Applicant should provide a detailed annual plan explaining how it will generate the required match and how much, i.e., the percentage that will be provided. The plan must show in detail what will be done, how it will be done, and what specific commitment the Applicant is willing to make as a match.
5.6 Identification of Apparent Successful Applicant
The resulting Financial Proposal scores will be combined with the Technical Proposal score. The Applicant with the highest combined technical and financial score will be identified as the apparent successful Applicant.
5.7 Rejection of Proposals/Cancellation of NoFA
The State reserves the right to reject any or all proposals, to waive any irregularity or informality in a proposal, and to accept or reject any item or combination of items; when to do so would be to the advantage of the State. It is also within the right of the State to reject proposals that do not contain all the elements and information requested in this document. The State reserves the right to cancel this NoFA at any time. The State will not be liable for any cost/losses incurred by the Applicants throughout this process.
6. NOFA AMENDMENT 6.1 NoFA Amendments
The State reserves the right to amend this NoFA prior to the proposal due date. All amendments and additional information will be posted to http://ddsuite.org Applicants are encouraged to check this website frequently.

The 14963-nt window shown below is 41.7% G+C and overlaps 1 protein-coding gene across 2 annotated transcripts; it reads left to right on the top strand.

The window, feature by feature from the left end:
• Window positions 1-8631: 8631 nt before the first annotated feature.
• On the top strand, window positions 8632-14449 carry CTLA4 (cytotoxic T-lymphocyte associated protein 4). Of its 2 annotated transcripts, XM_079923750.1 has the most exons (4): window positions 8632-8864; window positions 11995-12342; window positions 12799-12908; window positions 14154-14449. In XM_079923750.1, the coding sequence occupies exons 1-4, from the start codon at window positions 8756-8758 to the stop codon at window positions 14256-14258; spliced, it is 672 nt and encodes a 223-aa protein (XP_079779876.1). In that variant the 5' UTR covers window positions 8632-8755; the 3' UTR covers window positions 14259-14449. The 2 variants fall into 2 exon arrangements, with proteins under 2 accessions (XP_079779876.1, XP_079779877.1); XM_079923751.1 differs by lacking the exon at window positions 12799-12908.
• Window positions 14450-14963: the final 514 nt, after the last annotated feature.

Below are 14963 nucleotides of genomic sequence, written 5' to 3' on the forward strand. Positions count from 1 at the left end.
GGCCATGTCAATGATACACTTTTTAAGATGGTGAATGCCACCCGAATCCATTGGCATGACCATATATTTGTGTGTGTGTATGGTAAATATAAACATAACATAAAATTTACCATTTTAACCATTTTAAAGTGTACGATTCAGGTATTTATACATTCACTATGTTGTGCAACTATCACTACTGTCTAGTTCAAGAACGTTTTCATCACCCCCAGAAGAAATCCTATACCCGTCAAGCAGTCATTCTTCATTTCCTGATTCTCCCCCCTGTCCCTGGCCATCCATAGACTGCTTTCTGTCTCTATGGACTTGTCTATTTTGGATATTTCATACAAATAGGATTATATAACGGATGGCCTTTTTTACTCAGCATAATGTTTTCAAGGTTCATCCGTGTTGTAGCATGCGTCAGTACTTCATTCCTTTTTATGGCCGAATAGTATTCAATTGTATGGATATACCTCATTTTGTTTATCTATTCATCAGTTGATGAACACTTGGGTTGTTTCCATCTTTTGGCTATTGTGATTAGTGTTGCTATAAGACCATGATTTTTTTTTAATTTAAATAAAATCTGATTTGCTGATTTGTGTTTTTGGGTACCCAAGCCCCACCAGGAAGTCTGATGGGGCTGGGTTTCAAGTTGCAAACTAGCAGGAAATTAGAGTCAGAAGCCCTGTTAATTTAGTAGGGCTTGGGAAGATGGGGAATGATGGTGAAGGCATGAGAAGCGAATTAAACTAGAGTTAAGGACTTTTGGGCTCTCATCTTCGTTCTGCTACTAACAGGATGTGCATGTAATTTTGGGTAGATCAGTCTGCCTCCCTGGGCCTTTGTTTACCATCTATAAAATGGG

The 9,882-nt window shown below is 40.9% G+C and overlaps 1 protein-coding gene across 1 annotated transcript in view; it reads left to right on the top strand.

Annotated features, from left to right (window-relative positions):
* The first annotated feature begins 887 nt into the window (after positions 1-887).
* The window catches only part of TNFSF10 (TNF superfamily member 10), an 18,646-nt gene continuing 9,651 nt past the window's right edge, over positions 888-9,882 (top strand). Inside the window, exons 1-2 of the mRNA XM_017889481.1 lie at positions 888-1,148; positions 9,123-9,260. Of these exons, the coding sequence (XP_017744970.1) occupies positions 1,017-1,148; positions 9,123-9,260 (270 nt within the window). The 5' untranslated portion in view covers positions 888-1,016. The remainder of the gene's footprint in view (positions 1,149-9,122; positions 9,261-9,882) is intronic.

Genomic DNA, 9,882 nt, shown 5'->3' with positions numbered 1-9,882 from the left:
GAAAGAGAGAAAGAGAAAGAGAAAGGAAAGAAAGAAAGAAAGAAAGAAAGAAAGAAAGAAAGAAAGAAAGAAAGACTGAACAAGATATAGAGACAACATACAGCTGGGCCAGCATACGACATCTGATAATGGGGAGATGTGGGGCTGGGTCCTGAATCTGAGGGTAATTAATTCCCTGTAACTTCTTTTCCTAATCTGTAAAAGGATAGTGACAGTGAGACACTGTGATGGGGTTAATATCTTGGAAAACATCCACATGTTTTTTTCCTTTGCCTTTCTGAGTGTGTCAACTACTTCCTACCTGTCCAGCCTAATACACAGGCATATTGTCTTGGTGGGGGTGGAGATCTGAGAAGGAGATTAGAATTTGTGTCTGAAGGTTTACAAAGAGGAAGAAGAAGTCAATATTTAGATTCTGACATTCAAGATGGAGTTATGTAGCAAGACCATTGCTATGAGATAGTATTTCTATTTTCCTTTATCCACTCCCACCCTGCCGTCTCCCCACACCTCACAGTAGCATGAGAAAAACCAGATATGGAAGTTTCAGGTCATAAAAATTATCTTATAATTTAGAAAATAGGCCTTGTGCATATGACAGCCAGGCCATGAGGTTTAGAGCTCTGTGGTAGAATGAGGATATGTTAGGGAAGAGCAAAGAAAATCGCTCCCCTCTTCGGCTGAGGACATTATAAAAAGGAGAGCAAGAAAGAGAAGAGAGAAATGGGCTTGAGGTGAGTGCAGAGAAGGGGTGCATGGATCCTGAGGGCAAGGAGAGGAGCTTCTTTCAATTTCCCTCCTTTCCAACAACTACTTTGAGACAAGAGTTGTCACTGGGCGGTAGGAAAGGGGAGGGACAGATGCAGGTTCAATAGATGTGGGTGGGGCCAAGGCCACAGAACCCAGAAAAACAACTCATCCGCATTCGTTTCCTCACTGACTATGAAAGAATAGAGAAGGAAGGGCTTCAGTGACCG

6.2 Proposal Withdrawal
A submitted proposal may be withdrawn prior to the due date by a written request to the Operations and Contracts Director. A request to withdraw a proposal must be signed by an authorized individual.
6.3 Cost for Preparing Proposals
The cost for developing the proposal is the sole responsibility of the Applicant. The State will not provide reimbursement for such costs.
6.4 Sample Contract
The Sample Contract, which the Agency intends to use with the successful Applicant, is attached to this NoFA and identified as Appendix D. Exceptions to the Contract should be identified and submitted with the Applicant's proposal. Proposed exceptions must not conflict with or attempt to preempt mandatory requirements specified in Section 2.0.
Prior to award, the apparent winning Applicant will be required to enter into discussions with the State to resolve any contractual differences before an award is made. These discussions are to be finalized and all exceptions resolved within two (2) weeks of notification. Failure to resolve contractual differences will lead to rejection of the Applicant's proposal.